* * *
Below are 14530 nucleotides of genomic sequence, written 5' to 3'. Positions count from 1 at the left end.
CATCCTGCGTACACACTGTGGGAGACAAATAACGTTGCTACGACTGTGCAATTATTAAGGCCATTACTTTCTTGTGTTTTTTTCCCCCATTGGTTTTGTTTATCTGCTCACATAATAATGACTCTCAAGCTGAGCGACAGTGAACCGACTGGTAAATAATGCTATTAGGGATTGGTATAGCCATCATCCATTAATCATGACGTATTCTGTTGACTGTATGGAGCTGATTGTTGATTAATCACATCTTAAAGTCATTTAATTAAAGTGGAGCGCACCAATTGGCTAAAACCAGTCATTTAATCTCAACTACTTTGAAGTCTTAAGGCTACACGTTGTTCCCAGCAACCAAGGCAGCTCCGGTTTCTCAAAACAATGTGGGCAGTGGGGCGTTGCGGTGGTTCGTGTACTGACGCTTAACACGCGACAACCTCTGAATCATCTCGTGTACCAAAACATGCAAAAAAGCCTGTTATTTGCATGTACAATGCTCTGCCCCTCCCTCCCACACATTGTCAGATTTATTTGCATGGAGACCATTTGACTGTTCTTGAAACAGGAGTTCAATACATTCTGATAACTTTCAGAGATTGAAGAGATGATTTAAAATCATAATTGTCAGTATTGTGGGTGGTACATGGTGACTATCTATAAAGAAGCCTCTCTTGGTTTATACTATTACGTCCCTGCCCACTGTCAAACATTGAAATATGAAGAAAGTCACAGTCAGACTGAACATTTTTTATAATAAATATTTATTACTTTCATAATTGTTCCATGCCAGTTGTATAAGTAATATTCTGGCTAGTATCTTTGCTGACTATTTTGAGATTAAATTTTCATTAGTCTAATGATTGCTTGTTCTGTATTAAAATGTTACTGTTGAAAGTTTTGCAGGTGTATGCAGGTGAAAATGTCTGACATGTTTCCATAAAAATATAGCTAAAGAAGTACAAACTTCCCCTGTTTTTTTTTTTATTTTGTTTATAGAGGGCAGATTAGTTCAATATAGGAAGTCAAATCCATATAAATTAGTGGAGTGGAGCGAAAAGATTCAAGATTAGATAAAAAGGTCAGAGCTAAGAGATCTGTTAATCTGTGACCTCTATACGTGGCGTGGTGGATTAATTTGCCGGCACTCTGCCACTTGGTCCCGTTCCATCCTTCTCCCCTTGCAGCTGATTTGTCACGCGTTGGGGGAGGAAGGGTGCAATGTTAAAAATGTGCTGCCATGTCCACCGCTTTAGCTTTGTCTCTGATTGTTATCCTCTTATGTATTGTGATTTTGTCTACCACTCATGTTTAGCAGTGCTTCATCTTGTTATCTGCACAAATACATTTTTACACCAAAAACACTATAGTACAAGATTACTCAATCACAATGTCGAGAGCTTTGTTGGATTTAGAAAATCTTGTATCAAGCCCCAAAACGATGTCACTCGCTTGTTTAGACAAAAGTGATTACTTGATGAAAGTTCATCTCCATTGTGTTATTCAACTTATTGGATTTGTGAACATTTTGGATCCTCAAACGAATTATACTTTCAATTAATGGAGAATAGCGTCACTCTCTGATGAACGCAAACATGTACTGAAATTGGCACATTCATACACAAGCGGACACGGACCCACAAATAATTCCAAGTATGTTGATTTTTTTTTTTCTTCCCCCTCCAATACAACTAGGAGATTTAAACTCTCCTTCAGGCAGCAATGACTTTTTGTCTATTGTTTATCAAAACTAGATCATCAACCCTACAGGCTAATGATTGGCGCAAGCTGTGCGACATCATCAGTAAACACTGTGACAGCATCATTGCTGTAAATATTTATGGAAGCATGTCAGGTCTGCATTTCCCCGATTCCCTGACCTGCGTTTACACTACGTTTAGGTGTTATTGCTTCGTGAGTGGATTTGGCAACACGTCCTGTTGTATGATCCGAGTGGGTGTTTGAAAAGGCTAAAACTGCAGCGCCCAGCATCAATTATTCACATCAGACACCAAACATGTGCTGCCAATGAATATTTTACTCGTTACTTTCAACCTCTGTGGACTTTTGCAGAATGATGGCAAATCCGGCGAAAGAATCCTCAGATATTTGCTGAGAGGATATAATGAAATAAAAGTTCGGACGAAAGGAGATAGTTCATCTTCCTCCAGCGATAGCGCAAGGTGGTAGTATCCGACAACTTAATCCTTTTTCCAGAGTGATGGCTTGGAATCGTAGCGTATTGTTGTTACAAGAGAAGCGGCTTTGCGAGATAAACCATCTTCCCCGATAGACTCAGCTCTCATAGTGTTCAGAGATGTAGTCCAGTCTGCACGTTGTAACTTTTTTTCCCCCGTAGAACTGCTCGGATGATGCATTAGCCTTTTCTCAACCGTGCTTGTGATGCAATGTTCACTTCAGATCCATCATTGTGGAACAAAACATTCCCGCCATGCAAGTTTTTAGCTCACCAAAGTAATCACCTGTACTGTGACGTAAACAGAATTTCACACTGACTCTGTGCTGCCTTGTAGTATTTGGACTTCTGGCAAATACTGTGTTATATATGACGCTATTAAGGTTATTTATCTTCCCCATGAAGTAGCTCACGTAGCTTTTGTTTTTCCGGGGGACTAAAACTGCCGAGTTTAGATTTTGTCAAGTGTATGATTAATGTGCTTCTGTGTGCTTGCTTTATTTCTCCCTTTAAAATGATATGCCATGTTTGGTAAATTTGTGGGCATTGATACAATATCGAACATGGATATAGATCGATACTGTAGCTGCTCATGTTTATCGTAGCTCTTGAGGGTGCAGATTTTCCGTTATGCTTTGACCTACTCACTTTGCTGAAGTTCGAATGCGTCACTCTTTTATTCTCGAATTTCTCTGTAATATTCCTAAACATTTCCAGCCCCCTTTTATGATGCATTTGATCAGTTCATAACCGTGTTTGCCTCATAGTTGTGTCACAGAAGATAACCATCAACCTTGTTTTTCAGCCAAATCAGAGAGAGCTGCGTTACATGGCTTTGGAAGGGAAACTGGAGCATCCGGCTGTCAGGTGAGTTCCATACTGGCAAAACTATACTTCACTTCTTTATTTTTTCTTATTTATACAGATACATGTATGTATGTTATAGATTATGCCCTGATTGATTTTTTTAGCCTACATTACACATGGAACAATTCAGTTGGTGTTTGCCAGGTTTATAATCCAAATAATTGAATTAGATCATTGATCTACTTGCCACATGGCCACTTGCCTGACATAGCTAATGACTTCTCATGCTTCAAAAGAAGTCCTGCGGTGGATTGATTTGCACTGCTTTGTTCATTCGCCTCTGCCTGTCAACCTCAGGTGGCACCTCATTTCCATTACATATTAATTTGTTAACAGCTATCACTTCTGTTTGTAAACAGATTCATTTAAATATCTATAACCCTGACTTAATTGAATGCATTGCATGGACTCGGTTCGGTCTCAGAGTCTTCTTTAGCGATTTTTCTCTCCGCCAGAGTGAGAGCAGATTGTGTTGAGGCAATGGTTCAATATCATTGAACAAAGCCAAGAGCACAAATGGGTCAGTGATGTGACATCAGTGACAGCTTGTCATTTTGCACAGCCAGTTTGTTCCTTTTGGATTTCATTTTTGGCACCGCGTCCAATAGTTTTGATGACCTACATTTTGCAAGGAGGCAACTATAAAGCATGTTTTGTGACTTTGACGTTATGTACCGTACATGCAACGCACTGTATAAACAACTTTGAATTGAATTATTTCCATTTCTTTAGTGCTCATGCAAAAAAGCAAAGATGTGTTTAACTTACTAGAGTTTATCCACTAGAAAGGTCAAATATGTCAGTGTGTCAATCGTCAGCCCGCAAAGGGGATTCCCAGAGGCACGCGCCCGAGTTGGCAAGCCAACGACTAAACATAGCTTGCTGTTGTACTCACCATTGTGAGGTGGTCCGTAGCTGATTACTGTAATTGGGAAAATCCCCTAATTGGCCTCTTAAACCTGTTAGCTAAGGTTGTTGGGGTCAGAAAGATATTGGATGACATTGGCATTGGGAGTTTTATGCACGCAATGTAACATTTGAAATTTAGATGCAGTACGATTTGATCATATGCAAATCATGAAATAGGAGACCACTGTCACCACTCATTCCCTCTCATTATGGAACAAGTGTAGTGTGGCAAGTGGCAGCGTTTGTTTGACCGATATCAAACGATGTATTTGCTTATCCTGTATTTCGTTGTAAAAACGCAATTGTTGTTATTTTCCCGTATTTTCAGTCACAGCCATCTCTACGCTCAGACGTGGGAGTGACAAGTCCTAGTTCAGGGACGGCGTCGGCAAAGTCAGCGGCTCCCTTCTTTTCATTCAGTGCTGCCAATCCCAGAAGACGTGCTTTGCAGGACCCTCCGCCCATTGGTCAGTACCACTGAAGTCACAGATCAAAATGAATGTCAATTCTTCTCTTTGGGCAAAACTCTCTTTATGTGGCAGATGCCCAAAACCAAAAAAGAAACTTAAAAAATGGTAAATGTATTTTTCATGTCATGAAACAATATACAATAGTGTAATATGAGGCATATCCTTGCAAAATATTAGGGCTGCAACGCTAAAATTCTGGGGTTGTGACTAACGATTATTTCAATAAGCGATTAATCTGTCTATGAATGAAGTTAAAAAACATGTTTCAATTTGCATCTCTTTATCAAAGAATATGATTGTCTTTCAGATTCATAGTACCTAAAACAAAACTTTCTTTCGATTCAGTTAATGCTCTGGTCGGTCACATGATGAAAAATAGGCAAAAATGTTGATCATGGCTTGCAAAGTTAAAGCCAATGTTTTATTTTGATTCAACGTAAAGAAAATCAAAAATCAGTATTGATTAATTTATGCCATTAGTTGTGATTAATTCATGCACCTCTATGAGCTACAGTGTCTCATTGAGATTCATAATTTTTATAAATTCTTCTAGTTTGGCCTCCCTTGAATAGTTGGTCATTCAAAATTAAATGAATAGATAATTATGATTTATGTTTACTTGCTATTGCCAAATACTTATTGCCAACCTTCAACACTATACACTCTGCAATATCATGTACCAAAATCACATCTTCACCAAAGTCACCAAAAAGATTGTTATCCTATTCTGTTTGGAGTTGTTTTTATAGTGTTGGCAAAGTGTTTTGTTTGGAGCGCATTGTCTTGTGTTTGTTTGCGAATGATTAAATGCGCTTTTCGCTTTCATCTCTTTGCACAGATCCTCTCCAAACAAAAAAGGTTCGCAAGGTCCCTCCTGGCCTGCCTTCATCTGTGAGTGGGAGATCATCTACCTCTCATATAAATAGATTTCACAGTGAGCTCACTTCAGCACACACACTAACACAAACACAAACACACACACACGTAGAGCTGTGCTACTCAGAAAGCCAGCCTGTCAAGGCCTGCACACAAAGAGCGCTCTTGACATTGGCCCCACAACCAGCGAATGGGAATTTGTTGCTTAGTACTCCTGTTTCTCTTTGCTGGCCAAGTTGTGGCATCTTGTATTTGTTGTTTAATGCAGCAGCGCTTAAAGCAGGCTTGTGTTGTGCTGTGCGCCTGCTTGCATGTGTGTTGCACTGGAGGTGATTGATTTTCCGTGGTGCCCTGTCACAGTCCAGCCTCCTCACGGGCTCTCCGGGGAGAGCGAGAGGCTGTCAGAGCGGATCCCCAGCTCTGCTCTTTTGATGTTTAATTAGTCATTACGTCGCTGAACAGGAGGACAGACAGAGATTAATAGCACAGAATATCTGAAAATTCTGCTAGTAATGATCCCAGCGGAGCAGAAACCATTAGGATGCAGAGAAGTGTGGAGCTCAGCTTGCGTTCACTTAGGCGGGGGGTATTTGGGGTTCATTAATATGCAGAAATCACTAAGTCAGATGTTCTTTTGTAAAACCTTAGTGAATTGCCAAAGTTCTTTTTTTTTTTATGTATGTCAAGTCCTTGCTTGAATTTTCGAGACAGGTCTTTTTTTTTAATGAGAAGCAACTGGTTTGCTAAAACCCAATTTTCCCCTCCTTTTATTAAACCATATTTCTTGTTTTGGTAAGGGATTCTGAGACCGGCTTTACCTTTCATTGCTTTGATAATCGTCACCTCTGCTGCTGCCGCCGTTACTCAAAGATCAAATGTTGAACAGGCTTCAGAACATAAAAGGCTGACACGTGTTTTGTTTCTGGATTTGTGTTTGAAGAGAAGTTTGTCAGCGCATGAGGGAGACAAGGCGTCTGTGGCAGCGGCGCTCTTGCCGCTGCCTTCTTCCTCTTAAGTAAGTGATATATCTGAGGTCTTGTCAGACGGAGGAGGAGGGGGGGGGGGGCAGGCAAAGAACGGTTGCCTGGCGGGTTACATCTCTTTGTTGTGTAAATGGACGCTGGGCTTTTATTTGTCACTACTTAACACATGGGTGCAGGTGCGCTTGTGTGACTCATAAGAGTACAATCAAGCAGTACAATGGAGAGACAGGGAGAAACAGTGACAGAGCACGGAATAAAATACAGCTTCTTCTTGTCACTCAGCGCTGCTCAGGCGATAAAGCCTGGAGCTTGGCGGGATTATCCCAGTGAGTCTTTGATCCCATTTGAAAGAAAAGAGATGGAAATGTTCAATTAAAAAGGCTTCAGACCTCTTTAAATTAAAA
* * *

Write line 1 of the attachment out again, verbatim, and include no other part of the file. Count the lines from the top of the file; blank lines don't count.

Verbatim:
Below are 14530 nucleotides of genomic sequence, written 5' to 3'. Positions count from 1 at the left end.